The Irish Times view on internet safety for children

Safer Internet Day puts the focus on online dangers, particularly for younger people, with pressure on parents to understand the tools children are using and their potential impact

The pandemic made us all loosen control over our screen time, and it’s difficult to rein that in once the pattern has been established. This is all the more the case as services are shifting online, whether it is homework that is submitted digitally, learning resources that depend on internet access, or social networks. We can no longer dismiss the online world as something that isn’t “real”. And for parents, monitoring and guiding children in their online use is a particular challenge.

Tuesday is Safer Internet Day, an EU-wide initiative focusing particularly on young people. Campaigners are urging parents to have conversations with their children about online safety, keeping the lines of communication open so children will feel more comfortable discussing any content they come across. Unfortunately , it is not a case of whether a child will come across inappropriate material online, it is a case of when. The better prepared children are for it, the less the risk involved.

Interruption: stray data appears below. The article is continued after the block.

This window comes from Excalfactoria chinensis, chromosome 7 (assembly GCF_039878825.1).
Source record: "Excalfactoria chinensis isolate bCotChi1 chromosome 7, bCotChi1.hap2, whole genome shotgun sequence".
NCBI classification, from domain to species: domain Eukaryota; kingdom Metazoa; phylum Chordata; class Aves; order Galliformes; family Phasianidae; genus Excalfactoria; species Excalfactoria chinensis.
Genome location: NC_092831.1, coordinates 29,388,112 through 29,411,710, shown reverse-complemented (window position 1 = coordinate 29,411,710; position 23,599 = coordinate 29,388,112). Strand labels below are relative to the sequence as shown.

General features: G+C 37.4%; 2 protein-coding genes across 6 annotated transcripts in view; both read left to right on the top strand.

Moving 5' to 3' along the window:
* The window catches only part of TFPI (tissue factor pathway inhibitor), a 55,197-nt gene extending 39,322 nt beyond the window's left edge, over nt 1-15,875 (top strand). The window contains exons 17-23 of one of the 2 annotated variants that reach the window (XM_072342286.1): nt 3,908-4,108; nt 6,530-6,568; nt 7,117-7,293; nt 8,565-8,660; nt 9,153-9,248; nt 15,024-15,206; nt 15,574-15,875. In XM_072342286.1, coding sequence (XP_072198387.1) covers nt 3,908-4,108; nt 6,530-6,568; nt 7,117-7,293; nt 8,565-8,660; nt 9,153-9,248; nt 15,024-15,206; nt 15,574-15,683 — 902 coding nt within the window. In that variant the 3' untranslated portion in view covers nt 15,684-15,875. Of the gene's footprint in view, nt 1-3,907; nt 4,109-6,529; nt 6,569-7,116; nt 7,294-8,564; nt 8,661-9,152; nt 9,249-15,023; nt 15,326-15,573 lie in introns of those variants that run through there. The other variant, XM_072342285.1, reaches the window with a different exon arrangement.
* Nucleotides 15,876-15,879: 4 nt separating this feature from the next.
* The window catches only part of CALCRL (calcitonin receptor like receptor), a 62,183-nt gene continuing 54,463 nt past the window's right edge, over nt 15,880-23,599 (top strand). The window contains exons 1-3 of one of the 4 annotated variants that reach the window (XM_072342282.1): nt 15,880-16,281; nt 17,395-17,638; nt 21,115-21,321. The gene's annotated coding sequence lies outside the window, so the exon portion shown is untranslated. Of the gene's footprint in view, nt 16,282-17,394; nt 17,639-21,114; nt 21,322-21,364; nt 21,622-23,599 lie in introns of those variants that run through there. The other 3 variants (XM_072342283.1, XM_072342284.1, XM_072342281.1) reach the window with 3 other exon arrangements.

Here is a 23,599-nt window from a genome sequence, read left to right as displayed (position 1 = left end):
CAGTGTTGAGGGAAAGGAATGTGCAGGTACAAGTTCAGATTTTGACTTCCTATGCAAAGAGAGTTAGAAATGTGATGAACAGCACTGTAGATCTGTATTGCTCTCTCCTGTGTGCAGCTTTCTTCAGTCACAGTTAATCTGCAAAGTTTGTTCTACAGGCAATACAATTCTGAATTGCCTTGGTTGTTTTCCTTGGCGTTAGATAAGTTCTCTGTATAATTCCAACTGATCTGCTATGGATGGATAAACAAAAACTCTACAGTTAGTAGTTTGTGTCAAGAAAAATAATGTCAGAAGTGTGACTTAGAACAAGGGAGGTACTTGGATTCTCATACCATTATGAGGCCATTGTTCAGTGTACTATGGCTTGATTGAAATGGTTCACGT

It is impossible to shut children off from technology. It is part of our lives, and trying to limit access to tech platforms is not only extremely difficult, it may limit your child in terms of digital skills. Proper and age-appropriate boundaries are important, albeit hard for parents to police.

Many parents worry – with justification – that spending so much time online can limit normal socialisation and development and can lead to unhealthy pressures. Parents and schools have a responsibility to address issues such as cyberbullying, image-sharing, privacy, fake news and online wellbeing. Talking to children and young adults about the unrealistic world often shown on social media is important, as well as educating them about the need to be sceptical and questioning of information found online.


Better regulation and more pressure on social media companies to manage their platforms more actively and effectively is important. But parents also need to educate themselves about what their children and young adults are doing online and realise both the opportunities and threats this can entail.